I see the internet as one small step toward telepathy and one giant leap toward global Culture.  While certain sources of information feed my need for information, and other sources don’t, the internet is very like a gold mining camp in the wilderness, or a policeman’s beat in a community, or a medium in which violent action (that draws attention) erupts from persistent inattention to stuff that’s happening all the time.  Likewise, Milch sloughs praise and awards for being The Creator of television shows that grab attention away from real life in which Culture grows a-DavidMilch-per-minute.  I think he’s telling us to police our own areas with greater care, to invest redoubled attention in our lives, and to act with heroic-yet-conscientious decency.  The alternative is to remain fixated on politicians, celebrities, and media heroes — whose successes (which ironically bring celebrity and hero-worship) derive solely from their immersion in policing their respective areas.  I think he’s advising us to invest in our lives and not in our stars.  Dave’s Epistle to the Skells.

Sorry about the anticlimax.

I almost forgot to mention that Yvonne leaves a gaping, ulcerated wound in Brooklyn South.  Her mercenary duplicity and bottomless bitchiness match the trials of Andrew Sipowics, Senior, and she presents an excellent (though rarer) example of Milch-made antiheroine monsters written to spar at par with the demon-ridden guys (who absolutely do get more facetime, Wally).

15 Aug 10 - Posted by | Uncategorized


  1. Excellent post. Preserving humanity in the face of dehumanizing agents (if those agents were paradoxically to have a face) seems to be a recurring theme of Milch’s, and one reason why I like him better than the other two amazing Davids who wrote for HBO.

    Todd Vanderqyff at the Onion AV Club made a great point about the third season of Deadwood, how it was commenting on the Bush re-election, Iraq, etc, but rather than arguing for resistance and revolution, the show seemed to be arguing that you could only fight those horrors with human decency. The scene where Al insists Alma complete her walk to the bank is a beautiful example.

    Comment by Sam W | 15 Aug 10 | Reply

    • I wonder whether I hit REPLY to your comment. It looks as though I didn’t. Practice may improve my aim.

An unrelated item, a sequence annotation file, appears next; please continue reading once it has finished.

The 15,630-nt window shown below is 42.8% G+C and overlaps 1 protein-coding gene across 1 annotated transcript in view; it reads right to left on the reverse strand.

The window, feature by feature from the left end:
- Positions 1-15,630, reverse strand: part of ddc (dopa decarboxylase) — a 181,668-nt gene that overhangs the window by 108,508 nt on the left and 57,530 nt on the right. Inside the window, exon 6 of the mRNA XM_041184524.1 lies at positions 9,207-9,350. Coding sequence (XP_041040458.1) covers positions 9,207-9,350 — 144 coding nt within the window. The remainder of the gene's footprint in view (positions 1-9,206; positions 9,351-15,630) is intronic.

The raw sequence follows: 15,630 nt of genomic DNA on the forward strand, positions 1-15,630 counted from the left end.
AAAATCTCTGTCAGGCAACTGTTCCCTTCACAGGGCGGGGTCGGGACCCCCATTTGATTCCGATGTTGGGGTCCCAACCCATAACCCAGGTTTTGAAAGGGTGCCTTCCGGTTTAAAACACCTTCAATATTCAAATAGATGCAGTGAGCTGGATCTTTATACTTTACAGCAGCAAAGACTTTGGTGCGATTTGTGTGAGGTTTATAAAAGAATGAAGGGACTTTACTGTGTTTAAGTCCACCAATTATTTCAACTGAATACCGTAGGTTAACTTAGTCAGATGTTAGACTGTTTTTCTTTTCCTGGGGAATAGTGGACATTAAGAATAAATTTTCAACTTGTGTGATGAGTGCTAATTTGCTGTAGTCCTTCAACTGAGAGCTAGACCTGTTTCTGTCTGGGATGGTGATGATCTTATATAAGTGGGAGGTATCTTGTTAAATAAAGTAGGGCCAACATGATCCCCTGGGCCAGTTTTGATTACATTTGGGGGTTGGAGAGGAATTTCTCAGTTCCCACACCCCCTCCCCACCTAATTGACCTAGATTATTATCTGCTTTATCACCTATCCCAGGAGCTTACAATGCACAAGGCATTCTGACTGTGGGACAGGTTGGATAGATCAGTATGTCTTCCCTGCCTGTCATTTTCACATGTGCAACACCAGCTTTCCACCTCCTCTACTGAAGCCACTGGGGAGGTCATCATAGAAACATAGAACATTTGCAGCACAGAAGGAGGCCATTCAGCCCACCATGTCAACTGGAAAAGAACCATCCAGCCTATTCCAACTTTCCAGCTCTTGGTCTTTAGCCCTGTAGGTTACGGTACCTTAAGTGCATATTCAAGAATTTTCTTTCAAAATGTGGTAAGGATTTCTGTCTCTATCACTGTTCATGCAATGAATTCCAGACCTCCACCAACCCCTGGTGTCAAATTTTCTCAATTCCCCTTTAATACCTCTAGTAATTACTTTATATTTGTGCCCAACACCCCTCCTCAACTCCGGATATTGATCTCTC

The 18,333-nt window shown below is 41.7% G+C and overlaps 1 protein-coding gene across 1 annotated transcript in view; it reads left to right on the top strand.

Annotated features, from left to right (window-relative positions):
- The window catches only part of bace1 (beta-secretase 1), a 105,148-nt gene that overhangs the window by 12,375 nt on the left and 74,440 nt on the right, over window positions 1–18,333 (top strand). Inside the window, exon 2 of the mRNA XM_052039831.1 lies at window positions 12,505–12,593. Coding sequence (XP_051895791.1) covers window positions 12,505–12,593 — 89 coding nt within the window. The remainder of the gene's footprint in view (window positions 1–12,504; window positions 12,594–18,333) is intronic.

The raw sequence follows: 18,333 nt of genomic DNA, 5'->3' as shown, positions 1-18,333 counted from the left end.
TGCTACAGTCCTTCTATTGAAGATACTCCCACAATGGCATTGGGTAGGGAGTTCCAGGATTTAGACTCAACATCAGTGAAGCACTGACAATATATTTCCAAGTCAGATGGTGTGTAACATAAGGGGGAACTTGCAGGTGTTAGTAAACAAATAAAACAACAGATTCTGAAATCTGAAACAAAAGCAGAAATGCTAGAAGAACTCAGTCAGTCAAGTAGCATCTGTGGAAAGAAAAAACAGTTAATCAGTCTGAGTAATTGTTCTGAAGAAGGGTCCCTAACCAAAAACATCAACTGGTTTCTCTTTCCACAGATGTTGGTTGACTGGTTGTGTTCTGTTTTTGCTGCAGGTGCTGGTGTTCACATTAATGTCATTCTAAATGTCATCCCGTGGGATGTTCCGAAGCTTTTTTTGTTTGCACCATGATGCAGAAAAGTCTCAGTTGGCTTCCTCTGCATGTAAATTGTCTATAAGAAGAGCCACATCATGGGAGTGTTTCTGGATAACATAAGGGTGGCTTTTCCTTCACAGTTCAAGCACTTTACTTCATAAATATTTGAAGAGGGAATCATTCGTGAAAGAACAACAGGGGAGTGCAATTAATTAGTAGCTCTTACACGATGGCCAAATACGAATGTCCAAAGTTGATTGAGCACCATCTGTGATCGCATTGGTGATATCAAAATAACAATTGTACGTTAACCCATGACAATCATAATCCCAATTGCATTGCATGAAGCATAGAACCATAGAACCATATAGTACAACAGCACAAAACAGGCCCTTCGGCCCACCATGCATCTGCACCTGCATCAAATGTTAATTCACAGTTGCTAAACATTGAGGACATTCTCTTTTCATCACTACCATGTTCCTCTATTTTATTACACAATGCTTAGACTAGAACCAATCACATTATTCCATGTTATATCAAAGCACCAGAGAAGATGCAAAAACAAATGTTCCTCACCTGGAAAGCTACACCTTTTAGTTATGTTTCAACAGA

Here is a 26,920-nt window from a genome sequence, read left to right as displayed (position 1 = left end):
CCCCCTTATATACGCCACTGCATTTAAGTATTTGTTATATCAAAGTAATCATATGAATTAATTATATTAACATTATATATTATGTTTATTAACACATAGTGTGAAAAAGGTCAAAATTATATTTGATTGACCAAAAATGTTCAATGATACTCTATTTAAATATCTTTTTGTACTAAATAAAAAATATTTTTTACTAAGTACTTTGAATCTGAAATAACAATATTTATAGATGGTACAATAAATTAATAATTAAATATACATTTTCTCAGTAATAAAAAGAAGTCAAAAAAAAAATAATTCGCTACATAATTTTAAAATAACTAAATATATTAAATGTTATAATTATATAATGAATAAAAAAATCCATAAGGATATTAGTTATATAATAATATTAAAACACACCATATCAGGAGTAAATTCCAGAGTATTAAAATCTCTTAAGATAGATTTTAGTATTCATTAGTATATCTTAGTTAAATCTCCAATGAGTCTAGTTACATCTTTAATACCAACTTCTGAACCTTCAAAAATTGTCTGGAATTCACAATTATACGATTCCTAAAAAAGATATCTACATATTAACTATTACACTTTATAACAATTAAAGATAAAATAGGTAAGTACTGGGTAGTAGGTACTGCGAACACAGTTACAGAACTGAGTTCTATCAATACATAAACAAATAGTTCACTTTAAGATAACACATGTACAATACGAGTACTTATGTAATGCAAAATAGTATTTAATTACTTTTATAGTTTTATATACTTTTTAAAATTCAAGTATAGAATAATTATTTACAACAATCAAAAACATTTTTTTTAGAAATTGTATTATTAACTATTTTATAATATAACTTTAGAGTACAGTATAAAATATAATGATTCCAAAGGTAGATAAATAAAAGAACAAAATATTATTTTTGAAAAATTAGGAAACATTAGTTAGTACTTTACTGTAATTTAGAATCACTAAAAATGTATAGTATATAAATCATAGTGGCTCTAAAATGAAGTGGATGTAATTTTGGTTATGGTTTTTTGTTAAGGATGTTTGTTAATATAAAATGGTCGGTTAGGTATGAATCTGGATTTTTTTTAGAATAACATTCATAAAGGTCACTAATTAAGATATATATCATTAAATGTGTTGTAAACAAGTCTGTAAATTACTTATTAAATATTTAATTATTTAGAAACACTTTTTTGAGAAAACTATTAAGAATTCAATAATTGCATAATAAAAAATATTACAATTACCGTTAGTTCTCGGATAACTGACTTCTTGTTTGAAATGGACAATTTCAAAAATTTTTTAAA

Lets see how this response appears on the page.

      And HEY!


      Unless I’ve read your blog incorrectly.

      Comment by Scott Ellington | 15 Aug 10 | Reply

  2. Thank you, Sam. It’s always a pleasure to hear from you!

    A lovely point I missed at the Onion article, although I think there’s a sacrifice to be made for the conduct of business-as-usual in presence or wake crisis. What’s lost is the illusion of separateness and the default position of delegating responsiblity for vigilance and community to designated others.
    I think Chase makes the conflict complex, insoluble and perpetual. Simon highlights the ironies and losses. Milch, on the other hand, indicates a way toward something better in the profane and gritty, bitter scrutiny of ourselves and our fellow man — as though despite the obvious differences we’re all one (big, cruel, abominably-dysfunctional) family.

    Comment by Scott Ellington | 15 Aug 10 | Reply

  3. Post VanDerWerff:
    I have another 14 of his articles to read in order to find support for Todd’s belief that David Milch built Hearst on his liberal, ideological loathing of George W. Bush.

    In the course of his conversation with David Thorburn, Milch was asked to characterize the sitting president, a classmate at Yale and someone he knew reasonably well.
    Rather than mincing words or spouting fire and brimstone, Milch described the president as a well-intentioned boob.

    I tend to take the man at his word, and boob is not my read of the character he created for McRaney to inhabit.

    I think the practice of unilaterally villanizing individuals is something David Milch resists as sincerely as he sloughs praise and hero worship.

    Bush, Hearst, Obama, Rove and Milch are names and targets that serve to obscure the intents, choices and actions attributed to them. I think David Milch would thank Todd VanDerWerff for the effort expended in drawing the parallel and then invalidate the liberal label on which Todd’s argument depends. VanDerWerff also second-guesses the hell out of Season 3. I agree with commenter Richelieu Jr, that, “YOU DON’T KNOW WHAT THE STORY IS ABOUT UNTIL IT IS OVER.” and Deadwood isn’t.

    Comment by Scott Ellington | 15 Aug 10 | Reply